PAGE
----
Enter, also, the canopy, which had since become one of KTM’s most revered design elements. Admittedly, not by choice.
“That was due to the regulations. The GT4 class doesn’t allow open cars, so we had to put ‘a hat’ on the car. We didn’t want to change the monocoque – it’s exactly the same as we use on the steeetcar, so there was no other way to do it. Plus, it save a lot of complexity, and it saves weight compared to normal construction.
“The canopy doesn’t do much in a crash, but we have a very solid steel structure underneath and the roll cage really protects you from all sides. To be honest, we’ve had a couple of accidents already – all of us! – because we’ve been racing this car for more than 10 years now. If I ever had to have a crash in a car, I would be happy for it to be in an X-BOW.”
Performance potential that, in the 24H SERIES alone, has already raised eyebrows. RTR Projects took the X-BOW GT4’s maiden class podium first time of asking at Brno in 2015, CCS Racing and True-Racing following that up with class podiums of their own during intermittent campaigns in 2016. Amazingly, though plenty more category podiums would follow in the coming years, it wasn’t until RTR Projects collected the ‘SP2’ chequered flag in Mugello in 2019 that the X-BOW finally secured a class victory in the 24H SERIES. Admittedly, this one result opened the floodgates, with three more wins following in rapid succession that year. One of which, fittingly, was True-Racing in Barcelona 2019.
Unfortunately for KISKA, it’s not ‘Gerald’s car’ that collects the win in Barcelona. While the #216 GTX enjoys a flawless run to the flag, and even finishes inside the overall top 10, the sister #217 loses almost 90 minutes to a full engine change shortly after half-distance, rogue tyre pick-up on-track destroying the V-Belt and causing the five-cylinder to overheat. 4th in-class is a solid if slightly disappointing result on an otherwise successful weekend. Indeed, few are surprised when the five-cylinder – a successful maiden outing now in the bag – is confirmed at the heart of KTM’s production X-BOW GTX, set to be released this autumn alongside a 600hp ‘GT2’.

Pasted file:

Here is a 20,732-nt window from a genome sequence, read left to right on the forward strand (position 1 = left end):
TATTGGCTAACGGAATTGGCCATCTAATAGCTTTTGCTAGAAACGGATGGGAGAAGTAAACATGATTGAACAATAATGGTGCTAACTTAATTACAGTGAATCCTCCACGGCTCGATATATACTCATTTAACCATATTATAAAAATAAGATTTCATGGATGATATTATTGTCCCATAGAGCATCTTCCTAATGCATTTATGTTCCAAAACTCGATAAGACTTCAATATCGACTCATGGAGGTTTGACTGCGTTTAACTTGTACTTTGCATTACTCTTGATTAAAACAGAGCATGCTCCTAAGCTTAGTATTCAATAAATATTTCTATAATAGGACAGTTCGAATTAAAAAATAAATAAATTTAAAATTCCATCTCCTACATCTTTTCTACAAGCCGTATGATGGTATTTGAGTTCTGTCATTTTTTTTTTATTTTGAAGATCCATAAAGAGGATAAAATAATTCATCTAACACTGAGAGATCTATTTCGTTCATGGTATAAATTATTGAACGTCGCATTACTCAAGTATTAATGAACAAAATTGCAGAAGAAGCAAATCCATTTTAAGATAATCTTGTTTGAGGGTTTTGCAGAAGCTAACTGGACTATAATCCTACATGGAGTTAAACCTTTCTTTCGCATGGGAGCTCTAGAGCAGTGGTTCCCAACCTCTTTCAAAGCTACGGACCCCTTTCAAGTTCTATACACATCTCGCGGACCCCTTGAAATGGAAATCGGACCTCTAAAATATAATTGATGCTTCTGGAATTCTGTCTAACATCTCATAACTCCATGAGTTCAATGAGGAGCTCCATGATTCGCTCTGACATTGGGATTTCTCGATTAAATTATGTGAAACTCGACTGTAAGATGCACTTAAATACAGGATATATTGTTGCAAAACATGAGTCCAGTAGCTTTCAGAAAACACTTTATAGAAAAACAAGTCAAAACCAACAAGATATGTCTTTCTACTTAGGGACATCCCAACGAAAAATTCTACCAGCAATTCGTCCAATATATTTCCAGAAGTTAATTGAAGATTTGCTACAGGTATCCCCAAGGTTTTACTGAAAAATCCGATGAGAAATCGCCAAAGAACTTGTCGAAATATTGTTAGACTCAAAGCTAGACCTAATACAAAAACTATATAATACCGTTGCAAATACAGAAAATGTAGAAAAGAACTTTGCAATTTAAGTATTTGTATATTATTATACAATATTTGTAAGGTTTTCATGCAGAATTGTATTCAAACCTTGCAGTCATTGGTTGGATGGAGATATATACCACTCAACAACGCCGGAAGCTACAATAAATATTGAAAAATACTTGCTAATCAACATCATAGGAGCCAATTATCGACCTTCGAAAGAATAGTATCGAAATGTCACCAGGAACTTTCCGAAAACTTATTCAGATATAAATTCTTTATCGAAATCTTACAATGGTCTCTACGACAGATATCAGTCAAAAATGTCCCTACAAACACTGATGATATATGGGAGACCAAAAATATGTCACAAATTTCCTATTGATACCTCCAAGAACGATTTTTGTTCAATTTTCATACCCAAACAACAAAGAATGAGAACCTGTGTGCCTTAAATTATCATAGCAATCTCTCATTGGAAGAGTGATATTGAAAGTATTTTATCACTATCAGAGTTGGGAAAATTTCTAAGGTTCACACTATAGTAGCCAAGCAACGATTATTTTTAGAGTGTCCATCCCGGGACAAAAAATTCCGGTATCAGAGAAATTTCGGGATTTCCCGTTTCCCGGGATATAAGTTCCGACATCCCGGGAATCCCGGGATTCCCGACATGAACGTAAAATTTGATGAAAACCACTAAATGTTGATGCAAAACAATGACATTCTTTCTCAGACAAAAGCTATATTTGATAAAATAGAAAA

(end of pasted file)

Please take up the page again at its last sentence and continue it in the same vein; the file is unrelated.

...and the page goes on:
Our story doesn’t end there though. Fast forward to March 2020, and the KTM GTX, now equipped with new electrical power steering (complete with an integrated display in the steering wheel), electrical gearbox actuator, an homologated Recaro competition seat, and the vibrant colours of KTM’s new technical partner Valvoline, has returned to the 24H SERIES fold. Entered for the inaugural Hankook 12H MONZA under the Reiter Engineering umbrella, the newboy, once again, delivers an impressive showing.
Indeed, not only does the Reiter Engineering-entered ‘GTX Concept’ lead Monza’s longest-ever endurance event, on merit, for 35 laps (that Audi five-cylinder can really stretch its legs down the Autodromo’s 1.1km start-finish straight), the GTX also heads the overall field into the event’s overnight intervention. In bittersweet déjà vu though, unforeseen drivetrain issues on Saturday afternoon end up costing the KTM a well-deserved ‘GTX’ class win, and even an overall podium spot. Reiter Engineering do at least manage to salvage 3rd in-class in another impressive showing for the prototype X-BOW GTX.
As a still-smiling Laura Kraihamer collects the team’s silverware on the makeshift Monza podium, I’m reminded of a statement with which Gerald Kiska ended our conversation in the Barcelona paddock six months earlier. One that suggests this is far from the last we’ll see of KTM’s Lotus Super-Seven any time soon…
“We’re going to continue developing this car. The monocoque is good enough for the next 10 years, so there is no need to think about stopping the program. We’re going to continue developing this car. There is no reason to take our foot off the pedal.”
*Gerald Kiska was speaking with James Gent at the 2019 Hankook 24H BARCELONA. Images courtesy of Petr Frýba.